3) 16 hyperlinked newspaper editorials arguing for a blind trust
    4) 4 videos of ​Mr. Painter​ and Mr. Eisen describing the meaning and significance of the Emoluments​ ​Clause
    5) 2 websites about the Trump-Russia-Putin ties
    6) A list of possible reasons WHY Trump is stonewalling on tax returns and the blind trust
    7) My statements on 12/21 and 1/1 calling to delay the Jan. 6 election certification

    Francis Lu, MD, Kim Professor in Cultural Psychiatry, Emeritus, UC Davis

  • Francis Lu

    McCain, Graham, Ryan and McConnell and other GOP leaders have courageously defended America against Russia by supporting the new sanctions. But they must now ensure that Trump himself is not a national security risk with conflicts of interest/debts with Russia and other countries and that he will not violate the Emoluments Clause of the Constitution. Congress—GOP and Democrats—can and must vote to delay the Jan. 6 certification of the Electoral College votes until they are provided the CIA/FBI/intelligence report, have examined Trump’s tax returns, and Trump agrees to a true blind trust. All Presidents since Carter have done the latter two (Obama had Treasury bills). If all checks out OK, then Americans can feel reassured that Congress has done its due diligence to preserve our democracy and national sovereignty.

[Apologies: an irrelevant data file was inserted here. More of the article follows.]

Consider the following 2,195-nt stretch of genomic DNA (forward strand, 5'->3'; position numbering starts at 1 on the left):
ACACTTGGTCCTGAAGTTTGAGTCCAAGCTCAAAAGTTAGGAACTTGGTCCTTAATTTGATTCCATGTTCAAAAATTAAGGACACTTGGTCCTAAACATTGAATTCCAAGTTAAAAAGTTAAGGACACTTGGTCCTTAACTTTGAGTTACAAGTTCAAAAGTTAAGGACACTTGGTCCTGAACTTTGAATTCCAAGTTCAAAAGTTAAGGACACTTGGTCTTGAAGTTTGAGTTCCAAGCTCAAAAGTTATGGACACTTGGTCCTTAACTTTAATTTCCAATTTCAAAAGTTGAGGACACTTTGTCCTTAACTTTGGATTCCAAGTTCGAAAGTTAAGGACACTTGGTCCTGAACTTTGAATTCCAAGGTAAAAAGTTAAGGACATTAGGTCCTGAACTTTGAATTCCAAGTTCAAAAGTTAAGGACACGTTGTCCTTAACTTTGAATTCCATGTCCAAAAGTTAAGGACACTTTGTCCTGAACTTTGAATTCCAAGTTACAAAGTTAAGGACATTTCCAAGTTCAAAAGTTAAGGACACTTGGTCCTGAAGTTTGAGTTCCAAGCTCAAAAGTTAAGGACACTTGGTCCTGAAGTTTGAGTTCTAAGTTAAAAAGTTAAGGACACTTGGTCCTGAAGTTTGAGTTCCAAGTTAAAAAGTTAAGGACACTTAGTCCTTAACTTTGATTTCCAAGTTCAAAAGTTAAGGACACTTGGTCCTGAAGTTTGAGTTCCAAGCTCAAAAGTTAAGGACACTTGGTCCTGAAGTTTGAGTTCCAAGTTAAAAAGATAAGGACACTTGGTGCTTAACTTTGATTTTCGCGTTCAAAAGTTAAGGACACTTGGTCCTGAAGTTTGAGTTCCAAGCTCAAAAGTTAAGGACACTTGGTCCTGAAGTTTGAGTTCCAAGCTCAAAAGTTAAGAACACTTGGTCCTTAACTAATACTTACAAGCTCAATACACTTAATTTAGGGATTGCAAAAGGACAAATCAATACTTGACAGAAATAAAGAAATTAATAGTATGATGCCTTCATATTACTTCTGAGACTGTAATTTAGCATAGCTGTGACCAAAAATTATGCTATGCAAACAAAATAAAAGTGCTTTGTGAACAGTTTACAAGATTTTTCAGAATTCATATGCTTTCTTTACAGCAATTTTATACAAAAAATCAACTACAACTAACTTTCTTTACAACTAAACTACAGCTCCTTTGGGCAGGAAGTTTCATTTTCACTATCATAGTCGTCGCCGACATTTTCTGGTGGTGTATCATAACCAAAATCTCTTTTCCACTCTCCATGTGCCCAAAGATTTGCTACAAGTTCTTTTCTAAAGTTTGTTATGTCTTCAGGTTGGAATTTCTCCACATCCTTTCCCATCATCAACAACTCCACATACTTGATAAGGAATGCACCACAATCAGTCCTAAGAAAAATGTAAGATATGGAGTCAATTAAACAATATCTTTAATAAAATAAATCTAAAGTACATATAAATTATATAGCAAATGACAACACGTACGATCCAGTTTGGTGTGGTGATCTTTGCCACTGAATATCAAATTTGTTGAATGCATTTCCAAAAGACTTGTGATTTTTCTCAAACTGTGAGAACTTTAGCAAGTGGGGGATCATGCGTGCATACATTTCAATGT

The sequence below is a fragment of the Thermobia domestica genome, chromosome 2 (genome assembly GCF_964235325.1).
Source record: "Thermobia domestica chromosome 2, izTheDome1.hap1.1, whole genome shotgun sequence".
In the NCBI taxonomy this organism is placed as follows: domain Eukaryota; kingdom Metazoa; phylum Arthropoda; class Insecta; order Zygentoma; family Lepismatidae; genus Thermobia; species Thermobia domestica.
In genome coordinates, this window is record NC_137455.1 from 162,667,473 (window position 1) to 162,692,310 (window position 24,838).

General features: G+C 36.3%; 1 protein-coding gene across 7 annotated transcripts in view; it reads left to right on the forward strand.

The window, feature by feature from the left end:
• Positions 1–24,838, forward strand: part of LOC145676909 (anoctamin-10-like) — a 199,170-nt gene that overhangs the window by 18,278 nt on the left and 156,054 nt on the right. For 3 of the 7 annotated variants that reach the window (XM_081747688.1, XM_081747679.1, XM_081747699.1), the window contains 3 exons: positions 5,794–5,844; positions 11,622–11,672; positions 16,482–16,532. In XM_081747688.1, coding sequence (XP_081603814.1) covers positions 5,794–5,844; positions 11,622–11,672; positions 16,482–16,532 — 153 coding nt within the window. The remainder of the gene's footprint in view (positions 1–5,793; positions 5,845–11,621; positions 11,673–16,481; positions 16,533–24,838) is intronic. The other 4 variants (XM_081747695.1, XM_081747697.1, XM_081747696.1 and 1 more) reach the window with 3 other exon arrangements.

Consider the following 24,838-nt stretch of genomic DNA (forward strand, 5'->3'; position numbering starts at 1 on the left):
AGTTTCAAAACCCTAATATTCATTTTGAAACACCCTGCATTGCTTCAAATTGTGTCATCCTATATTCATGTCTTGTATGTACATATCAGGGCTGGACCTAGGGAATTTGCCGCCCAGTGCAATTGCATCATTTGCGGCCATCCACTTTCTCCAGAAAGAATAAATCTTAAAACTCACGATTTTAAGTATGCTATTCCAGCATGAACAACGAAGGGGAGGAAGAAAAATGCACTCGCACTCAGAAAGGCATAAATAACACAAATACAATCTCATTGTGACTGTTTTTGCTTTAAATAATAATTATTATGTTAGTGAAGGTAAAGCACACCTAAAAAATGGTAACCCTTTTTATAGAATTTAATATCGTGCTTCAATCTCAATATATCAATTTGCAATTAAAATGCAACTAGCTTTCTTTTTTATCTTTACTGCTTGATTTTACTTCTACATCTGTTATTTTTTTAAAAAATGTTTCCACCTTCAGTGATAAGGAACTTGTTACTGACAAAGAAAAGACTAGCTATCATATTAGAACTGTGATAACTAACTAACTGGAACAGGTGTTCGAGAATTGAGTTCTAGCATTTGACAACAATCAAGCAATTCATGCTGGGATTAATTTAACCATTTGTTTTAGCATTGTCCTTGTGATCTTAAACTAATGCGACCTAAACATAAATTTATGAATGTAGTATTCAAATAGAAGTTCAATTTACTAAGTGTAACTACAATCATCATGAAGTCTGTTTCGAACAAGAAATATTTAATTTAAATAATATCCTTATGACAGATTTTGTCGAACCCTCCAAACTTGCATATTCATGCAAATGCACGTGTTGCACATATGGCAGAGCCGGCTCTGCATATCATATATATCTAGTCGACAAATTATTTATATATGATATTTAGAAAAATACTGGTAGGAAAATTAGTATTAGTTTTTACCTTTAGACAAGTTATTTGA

Otherwise, if on Jan. 6 Congress simply certifies the election, then on Jan. 20, democracy becomes a kleptocracy and our national sovereignty may well be sold out to Russia. Americans must defend America NOW as right after Pearl Harbor and 9/11. We have 17 days to steer Titanic away from the Trump iceberg.

    Congress can vote to move the Jan. 6 certification date back:

    Eisen and Painter on the Emoluments Clause 12/19: https://www.youtube.com/watch?v=q36z1L-u6cU

  • Captain Zettabyte

    This is so far off base, it’s funny. The Constitution specifically grants to individual states the right to choose presidential electors any way they want, period, end of story. There is absolutely nothing in the Constitution for or against winner take all, proportional awards by district, or any other electoral award scheme a state might dream up. The states have total and complete say in the matter. And please don’t bring up one-man one vote as some kind of magic bullet against the Electoral College. One man one vote entered the popular lexicon via the Baker vs. Carr Supreme Court case in 1962, and that pertained to drawing legislative districts at state and local levels only. One man one vote has NO EFFECT at the federal level, other than what’s already in the Constitution, which is basically the structure of the House of Representatives ONLY. The chance of any of these harebrained anti-electoral college lawsuits succeeding is zero and the people who are filing them look like complete idiots.